Bond market misperceptions about Federal Reserve policy or intentions has caused significant volatility in the US fixed income markets before, without having unsettling or even dire projections being realized.
Aided and abetted by institutional memory (which appears as short lived as ever—despite the existence of artificial intelligence), a shortage of recollection appears to have risen once again when it comes to bond market misreads.
In our view the current “fright” exhibited in near record low yields may be just another misread along the timeline of the wall of worry that global economies and markets have traveled over the last decade.
The Bond Market’s Foggy Crystal Ball
Consider 2013 when the yield on the 10-year Treasury jumped from 1.62% in early May of that year to a high of 3.02% at the end of that year (December 31) only to fall below 3% in the first month of 2014 and stay below that level for nearly five years.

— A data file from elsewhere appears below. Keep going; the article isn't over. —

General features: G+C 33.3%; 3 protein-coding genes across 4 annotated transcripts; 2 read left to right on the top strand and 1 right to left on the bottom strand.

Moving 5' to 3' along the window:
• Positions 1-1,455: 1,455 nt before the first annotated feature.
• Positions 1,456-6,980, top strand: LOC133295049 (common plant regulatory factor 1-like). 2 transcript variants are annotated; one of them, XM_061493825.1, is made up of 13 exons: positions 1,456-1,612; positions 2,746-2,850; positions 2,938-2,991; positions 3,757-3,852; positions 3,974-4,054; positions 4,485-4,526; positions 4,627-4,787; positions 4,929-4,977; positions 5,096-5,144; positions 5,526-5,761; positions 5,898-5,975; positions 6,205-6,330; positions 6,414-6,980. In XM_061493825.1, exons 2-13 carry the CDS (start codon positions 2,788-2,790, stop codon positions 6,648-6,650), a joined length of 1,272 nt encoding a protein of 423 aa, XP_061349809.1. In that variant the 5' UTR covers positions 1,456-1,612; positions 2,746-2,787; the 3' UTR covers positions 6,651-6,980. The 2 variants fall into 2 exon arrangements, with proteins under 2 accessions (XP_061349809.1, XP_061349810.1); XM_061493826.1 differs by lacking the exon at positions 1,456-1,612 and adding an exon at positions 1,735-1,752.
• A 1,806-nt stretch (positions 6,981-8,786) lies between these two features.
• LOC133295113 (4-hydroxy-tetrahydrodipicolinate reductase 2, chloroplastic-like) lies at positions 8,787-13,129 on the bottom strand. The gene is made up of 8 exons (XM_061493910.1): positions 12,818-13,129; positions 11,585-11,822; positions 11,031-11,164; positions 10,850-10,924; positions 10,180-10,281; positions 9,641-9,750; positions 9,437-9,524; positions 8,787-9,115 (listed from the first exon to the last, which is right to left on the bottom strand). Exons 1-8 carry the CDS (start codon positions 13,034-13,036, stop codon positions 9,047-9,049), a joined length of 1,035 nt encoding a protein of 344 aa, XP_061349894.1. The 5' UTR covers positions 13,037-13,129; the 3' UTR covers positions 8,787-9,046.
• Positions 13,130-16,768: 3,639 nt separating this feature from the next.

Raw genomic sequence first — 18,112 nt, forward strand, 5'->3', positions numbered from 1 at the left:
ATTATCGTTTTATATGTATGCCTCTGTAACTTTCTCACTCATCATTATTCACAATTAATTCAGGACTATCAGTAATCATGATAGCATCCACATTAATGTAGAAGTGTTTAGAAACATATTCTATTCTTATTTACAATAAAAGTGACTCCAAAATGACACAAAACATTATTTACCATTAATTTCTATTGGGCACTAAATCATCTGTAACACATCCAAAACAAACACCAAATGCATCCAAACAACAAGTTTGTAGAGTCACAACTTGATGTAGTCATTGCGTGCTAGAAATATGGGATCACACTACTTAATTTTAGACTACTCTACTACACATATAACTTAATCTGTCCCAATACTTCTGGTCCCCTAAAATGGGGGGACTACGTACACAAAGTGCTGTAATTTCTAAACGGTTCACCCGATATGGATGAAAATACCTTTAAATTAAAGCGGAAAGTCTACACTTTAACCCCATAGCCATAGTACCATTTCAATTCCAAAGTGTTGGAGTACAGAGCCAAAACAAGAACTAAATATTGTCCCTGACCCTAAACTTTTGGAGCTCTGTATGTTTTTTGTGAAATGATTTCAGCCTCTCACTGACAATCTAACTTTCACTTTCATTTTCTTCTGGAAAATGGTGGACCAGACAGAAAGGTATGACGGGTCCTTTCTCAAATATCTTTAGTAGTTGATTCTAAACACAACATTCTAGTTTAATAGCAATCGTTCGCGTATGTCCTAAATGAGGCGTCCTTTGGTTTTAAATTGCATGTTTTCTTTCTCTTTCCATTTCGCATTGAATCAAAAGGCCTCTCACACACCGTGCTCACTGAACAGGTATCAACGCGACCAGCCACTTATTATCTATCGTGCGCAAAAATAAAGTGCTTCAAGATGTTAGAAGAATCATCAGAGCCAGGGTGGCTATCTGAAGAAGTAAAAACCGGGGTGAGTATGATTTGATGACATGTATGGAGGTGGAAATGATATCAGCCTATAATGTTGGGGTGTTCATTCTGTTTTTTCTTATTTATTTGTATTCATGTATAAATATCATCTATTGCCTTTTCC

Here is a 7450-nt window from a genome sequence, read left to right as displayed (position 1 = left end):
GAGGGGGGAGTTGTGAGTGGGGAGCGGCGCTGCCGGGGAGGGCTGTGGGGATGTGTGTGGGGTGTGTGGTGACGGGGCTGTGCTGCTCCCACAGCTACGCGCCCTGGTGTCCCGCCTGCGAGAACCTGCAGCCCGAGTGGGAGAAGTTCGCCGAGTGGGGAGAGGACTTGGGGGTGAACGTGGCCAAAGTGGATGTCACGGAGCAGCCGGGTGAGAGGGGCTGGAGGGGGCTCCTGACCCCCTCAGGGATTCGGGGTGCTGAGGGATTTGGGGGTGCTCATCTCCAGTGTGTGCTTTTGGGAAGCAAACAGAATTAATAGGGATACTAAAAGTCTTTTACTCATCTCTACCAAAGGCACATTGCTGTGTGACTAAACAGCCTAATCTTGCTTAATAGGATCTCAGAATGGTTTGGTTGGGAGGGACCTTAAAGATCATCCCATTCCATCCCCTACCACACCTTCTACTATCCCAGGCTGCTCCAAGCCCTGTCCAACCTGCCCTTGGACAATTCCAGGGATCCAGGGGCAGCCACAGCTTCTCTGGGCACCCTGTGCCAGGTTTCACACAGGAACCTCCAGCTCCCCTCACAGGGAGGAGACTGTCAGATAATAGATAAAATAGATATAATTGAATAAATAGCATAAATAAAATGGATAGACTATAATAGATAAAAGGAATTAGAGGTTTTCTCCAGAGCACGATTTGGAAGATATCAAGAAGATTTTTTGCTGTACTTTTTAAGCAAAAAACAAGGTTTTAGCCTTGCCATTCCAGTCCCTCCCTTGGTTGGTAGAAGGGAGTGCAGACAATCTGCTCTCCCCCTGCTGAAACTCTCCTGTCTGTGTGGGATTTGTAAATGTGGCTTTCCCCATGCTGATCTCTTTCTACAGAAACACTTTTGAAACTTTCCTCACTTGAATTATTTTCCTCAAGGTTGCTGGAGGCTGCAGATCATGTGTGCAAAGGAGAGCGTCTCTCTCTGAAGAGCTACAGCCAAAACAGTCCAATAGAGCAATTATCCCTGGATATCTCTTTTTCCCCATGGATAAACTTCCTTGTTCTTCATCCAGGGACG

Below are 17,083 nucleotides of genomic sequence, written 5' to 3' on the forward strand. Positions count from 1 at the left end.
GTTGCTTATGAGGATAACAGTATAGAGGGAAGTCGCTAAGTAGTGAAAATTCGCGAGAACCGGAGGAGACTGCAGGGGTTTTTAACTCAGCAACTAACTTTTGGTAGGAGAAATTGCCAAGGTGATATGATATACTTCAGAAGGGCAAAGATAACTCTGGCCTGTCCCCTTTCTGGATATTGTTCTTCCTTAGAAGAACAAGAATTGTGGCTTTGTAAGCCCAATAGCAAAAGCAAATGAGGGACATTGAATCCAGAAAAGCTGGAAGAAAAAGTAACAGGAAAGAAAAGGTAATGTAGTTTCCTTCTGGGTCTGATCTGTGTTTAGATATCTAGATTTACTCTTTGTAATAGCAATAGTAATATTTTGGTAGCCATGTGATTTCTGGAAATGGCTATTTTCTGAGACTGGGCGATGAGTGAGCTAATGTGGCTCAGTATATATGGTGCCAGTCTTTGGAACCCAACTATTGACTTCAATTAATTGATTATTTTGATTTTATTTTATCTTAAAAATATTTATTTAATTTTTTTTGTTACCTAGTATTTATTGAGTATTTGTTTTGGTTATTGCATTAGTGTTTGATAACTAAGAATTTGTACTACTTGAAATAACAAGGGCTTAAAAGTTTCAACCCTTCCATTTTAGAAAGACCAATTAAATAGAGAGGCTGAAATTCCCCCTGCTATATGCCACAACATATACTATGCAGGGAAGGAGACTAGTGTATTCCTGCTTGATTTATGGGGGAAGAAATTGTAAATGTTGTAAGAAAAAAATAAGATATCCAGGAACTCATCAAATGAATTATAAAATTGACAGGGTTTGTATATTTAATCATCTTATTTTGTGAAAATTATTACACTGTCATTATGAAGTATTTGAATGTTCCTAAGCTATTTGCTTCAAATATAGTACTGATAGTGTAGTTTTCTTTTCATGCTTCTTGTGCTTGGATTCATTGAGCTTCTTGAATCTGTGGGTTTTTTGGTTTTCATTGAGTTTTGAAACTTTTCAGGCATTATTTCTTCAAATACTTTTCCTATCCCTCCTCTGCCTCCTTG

The “misread” by the bond market in May 2013 occurred when then-Chairman Ben Bernanke intimated in a public forum that the Fed felt the economy was doing well enough that the central bank might consider tapering its then-monthly bond buying program. Practically overnight, the bond market began a sell off that took the yield of the 10-year Treasury some 141 basis points higher (from 1.62% to 3.03%).
Curiously the stock market in 2013 did not misread the intent of the Fed nor did it take the “Taper Tantrum,” the sharp increase in the yield of the 10-year Treasury, that seriously as the S&P 500 returned some 29.6% in price (and 32.4% in total return) for the year.
This time around, the 10-year Treasury yield has taken a reverse direction in what we think is a major misperception and over-reaction to conditions as its yield has fallen from 3.24% as recently as November 8, 2018 to a low of 2.07% on June 3 just last week. In that same space of time, the market thinking around the direction of interest rates has reversed from “unbridled normalization until it hurts” to “the Fed will never raise again” to “the Fed might have to cut soon before the second half of the year.”